Accumulation and Elimination of (9-14C) Phenanthrene in the Reef-Building Coral (Diploria strigosa)
Bulletin of Environmental Contamination and Toxicology
Coral reefs, Diploria strigosa
Coral reef areas are globally important as ecosystems for their role in the geochemical mass balance of the ocean as well as providing habitats for many important marine organisms (Smith 1978). The basis of the reef system is the hermatypic (reef-building) corals, and the health of these important organisms can be affected by both natural and man-induced stress (Johannes 1978). Coral reefs often lie close to tanker routes as well as areas of off-shore production and oil refining (Loya 1976). Therefore the effect of oil on coral has been a subject of much interest (Loya & Rinkevich 1980). Our studies of the effect of oil pollution on coral in Bermuda led us to investigate the uptake and depuration of petroleum hydrocarbons by coral reef colonies. There have been few previous studies on the uptake and release of petroleum hydrocarbons by coral, and the analytical techniques used sacrifice the whole coral at the time of sampling (Meyers et al. 1974; Peters et al. 1981). We modified a well-known method using (9-14C) phenanthrene (Solbakken et al. 1979) and measured the uptake and followed the depuration of this labeled aromatic hydrocarbon in individual coral colonies. The aim, therefore was to use the radiolabeled compound to investigate the extent of uptake and depuration and investigate the relationship between coral tissue and mucus in these processes.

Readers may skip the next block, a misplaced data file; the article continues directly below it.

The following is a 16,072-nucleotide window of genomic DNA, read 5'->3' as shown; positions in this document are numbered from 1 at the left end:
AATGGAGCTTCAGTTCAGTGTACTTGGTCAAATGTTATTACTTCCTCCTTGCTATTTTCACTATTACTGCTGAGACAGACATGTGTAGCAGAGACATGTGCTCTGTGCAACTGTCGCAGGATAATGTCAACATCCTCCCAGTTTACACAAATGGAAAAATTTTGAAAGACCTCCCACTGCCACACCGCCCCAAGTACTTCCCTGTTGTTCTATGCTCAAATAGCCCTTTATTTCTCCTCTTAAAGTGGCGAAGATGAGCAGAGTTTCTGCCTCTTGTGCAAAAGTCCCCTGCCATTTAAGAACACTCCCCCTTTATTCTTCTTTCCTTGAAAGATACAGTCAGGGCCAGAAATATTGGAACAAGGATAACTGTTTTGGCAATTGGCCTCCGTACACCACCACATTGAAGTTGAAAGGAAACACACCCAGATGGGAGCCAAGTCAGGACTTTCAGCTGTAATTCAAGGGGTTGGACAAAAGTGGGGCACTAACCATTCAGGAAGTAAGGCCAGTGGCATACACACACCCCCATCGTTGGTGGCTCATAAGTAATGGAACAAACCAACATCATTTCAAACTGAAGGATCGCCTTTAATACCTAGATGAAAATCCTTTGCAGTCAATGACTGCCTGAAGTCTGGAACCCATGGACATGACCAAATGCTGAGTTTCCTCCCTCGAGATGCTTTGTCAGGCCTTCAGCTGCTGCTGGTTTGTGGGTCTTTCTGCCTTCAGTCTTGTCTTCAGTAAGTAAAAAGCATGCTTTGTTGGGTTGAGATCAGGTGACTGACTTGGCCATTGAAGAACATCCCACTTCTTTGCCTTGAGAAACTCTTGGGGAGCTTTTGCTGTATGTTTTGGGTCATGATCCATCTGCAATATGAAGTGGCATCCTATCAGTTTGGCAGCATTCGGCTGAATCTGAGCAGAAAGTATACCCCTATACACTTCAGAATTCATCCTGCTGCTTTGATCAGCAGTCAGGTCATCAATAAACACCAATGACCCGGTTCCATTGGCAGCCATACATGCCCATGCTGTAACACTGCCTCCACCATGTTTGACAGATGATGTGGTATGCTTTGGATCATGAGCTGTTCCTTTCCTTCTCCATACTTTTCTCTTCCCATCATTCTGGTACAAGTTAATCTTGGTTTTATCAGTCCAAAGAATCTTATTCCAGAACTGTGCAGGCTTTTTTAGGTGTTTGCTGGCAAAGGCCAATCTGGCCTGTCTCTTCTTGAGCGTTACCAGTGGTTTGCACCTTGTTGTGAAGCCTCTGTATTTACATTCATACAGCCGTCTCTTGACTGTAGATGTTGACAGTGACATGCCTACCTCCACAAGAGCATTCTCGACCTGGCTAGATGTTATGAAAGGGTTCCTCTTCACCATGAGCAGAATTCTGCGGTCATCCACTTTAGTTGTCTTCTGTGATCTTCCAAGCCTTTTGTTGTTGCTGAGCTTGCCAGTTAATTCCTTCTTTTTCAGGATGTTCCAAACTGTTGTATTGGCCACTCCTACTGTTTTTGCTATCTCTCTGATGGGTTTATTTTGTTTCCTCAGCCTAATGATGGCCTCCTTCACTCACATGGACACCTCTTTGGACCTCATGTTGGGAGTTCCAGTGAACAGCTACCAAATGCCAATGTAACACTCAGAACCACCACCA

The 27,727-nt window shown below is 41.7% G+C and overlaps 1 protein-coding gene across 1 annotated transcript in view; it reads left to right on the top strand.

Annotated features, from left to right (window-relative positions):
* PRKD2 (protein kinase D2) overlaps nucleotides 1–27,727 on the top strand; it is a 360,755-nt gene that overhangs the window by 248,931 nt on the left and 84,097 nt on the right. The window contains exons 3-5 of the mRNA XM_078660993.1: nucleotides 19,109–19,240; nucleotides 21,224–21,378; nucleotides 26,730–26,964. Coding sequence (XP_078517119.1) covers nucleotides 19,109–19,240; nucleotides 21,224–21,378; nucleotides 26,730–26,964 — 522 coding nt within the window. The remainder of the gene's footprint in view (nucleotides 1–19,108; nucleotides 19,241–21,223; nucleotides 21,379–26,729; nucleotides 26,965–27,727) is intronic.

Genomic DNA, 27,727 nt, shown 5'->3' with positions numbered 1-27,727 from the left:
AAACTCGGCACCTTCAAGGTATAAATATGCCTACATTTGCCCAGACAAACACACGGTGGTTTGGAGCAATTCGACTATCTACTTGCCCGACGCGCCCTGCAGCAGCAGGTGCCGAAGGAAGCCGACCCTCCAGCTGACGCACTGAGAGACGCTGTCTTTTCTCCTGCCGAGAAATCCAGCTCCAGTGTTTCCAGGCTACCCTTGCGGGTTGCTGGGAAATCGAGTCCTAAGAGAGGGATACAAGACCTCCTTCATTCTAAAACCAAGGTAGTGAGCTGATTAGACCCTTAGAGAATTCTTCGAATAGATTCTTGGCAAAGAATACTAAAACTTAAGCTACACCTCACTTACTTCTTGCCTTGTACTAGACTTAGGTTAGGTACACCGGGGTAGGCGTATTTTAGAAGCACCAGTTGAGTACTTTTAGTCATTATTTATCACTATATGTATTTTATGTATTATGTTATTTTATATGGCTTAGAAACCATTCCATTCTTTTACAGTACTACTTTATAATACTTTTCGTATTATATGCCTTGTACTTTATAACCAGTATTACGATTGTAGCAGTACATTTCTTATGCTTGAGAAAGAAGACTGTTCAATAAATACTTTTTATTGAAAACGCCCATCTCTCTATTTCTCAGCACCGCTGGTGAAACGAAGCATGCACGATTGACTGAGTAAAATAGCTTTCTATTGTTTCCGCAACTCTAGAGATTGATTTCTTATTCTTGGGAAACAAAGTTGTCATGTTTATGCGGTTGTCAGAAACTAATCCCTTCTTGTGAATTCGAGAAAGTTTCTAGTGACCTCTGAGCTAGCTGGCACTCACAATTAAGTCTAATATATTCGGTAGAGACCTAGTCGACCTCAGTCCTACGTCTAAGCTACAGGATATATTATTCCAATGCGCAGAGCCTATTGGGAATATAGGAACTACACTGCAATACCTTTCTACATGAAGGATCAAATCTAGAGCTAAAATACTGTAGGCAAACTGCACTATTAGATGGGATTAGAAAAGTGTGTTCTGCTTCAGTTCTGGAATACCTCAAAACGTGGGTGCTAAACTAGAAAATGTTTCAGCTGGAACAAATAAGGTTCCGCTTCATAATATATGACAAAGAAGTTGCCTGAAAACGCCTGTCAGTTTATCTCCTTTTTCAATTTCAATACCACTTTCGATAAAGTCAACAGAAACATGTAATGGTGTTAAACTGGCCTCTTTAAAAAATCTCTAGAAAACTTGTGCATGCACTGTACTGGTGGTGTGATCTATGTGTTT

Knap, A. H., J. E. Solbakken, R. E. Dodge, T. D. Sleeter, S. J. Wyers, and K. H. Palmork. 1982. "Accumulation and elimination of (9-14C) phenanthrene in the reef-building coral (Diploria strigosa)." Bulletin of Environmental Contamination and Toxicology no. 28 (3):281-284. doi: 10.1007/BF01608508.